The Garden
When you enter an enclosed garden, you immediately feel you are in a protected space. This can be therapeutic and an important aspect of recovery because when you feel safe, you can let go and become yourself, let your defences down and become open to new experiences. This is an important part of healing.

From the front of the garden, we see a beautifully crafted open wooden gate and through this, we get our first view of what lies inside. In various places along its length, the hedge has narrow openings which offer different angles from which to see glimpses of the lush planting. Inside, the garden landscaping is all made from a single material – basalt based concrete. Seeking a resourceful way to explore a single mass of concrete, Darren’s design takes a single cuboid and from that extrudes all the garden elements, benches, paving, gravel and stairs. With all the contents emptied, the box is split and two garden “rooms” are left. Surrounding this is a soft and scented planting scheme. Under the canopy of a huge Amelanchier nestle Hosta, Rodgersia, Aruncus and Camassia while in the sunshine are Peonies, Roses, Box and Elder and Thalictrum.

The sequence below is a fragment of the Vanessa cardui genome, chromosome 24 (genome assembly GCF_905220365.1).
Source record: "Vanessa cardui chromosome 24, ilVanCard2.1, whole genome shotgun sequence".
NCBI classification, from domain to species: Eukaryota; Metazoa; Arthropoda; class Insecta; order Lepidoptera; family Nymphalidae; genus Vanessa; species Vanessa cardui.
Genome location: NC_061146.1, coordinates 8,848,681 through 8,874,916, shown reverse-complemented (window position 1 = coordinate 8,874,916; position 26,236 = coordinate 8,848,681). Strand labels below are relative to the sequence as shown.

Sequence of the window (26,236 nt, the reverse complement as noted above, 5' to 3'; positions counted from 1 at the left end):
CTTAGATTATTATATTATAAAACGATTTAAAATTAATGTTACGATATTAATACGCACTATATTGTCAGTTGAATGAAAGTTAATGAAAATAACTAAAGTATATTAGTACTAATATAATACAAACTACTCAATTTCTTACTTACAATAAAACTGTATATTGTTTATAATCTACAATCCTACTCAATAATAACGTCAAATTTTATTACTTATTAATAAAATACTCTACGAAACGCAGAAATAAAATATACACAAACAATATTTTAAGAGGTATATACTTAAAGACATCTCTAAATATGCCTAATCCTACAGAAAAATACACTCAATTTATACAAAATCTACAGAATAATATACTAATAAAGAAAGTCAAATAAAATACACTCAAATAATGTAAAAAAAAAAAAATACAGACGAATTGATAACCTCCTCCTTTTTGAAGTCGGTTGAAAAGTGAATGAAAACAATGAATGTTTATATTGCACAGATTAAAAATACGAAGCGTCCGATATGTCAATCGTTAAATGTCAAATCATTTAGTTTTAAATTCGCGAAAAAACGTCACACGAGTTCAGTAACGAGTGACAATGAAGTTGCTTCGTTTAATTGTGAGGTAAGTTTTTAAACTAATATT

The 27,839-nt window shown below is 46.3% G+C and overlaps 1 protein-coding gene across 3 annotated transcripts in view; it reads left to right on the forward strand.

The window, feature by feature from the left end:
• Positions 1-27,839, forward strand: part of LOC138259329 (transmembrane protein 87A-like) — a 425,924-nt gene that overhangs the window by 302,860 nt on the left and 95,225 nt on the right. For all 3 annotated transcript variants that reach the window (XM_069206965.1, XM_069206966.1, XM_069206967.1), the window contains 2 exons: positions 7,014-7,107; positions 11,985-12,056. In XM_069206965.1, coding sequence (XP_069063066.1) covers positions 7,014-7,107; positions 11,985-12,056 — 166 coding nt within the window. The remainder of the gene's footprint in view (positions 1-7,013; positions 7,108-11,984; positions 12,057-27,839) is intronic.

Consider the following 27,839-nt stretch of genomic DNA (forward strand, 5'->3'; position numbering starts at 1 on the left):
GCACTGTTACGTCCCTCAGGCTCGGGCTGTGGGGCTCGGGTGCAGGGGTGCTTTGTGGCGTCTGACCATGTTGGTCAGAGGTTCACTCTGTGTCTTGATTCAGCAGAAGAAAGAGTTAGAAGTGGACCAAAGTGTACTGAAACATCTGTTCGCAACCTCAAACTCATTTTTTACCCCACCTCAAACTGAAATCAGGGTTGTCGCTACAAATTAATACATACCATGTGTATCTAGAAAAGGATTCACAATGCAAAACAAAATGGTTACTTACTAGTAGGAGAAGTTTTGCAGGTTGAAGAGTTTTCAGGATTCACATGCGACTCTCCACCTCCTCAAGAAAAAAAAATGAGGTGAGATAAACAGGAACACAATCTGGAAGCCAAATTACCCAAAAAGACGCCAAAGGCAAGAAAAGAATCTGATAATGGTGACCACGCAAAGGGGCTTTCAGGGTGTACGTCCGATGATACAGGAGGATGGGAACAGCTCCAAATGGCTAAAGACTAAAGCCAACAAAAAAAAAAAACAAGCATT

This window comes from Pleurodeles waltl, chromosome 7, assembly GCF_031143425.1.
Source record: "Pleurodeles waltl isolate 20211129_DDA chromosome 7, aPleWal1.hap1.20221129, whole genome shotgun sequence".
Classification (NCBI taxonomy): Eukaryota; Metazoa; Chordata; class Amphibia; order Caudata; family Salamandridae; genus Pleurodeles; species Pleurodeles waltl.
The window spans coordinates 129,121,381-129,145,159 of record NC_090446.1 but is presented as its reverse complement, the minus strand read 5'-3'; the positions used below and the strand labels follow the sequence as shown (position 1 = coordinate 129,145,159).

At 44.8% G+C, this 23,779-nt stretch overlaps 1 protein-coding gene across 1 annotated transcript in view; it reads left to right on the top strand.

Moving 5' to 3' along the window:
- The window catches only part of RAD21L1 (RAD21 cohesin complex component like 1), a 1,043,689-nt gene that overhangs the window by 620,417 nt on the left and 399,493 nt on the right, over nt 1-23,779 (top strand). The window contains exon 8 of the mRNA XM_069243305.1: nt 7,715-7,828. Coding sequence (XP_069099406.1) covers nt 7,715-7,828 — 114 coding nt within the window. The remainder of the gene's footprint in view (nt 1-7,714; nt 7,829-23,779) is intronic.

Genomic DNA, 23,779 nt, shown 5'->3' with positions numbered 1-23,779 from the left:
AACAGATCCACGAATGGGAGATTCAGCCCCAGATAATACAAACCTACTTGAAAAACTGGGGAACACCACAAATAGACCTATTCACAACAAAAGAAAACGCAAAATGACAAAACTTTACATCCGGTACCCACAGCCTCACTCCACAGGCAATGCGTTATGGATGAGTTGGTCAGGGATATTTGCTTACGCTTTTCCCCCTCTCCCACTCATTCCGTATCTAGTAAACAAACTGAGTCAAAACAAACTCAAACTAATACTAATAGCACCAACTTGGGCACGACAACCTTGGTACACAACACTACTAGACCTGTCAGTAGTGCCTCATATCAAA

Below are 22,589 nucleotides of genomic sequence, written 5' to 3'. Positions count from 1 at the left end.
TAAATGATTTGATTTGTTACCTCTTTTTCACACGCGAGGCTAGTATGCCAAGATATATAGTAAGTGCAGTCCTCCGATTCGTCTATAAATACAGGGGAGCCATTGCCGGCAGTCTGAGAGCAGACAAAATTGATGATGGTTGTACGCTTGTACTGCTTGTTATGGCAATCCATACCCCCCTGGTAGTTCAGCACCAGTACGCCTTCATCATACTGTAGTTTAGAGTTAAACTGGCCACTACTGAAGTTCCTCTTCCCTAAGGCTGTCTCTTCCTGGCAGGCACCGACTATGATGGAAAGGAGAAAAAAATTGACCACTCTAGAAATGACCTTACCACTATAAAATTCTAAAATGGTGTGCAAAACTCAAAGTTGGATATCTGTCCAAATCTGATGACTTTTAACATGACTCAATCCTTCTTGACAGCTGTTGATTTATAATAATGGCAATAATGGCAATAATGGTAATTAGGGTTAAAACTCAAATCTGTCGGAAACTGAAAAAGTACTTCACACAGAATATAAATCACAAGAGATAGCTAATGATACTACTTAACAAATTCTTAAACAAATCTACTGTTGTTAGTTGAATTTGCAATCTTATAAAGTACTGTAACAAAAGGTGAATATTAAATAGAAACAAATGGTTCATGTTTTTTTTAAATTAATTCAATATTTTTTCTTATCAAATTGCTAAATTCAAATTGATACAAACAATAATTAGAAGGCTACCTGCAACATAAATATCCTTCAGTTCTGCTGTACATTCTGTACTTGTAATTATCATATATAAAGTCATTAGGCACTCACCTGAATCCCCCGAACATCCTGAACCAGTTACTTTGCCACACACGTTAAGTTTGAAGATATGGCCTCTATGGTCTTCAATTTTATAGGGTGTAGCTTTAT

One of the most difficult moments for someone coming to Maggie’s for the first time is crossing the threshold. Unsure of what to expect, often having to deal with a new reality of living with cancer, crossing the threshold can feel daunting. The way in which a garden reaches out to a new visitor, inviting them in, is therefore crucial. How can that entrance be made more enticing?

Darren’s immediate response is to create a space that is secluded. A garden that is hidden and as a result, a space that creates sanctuary for those within but with a way that can be viewed within. Achieving this at the Chelsea Flower Show where tens of thousands of viewer’s queue to see the garden needed inspired thinking. The design allows public access from the back of the garden turning the traditional viewing spot by 180 degrees to offer a new perspective.

Click here to view the plant list overview

Click here to view the full plant list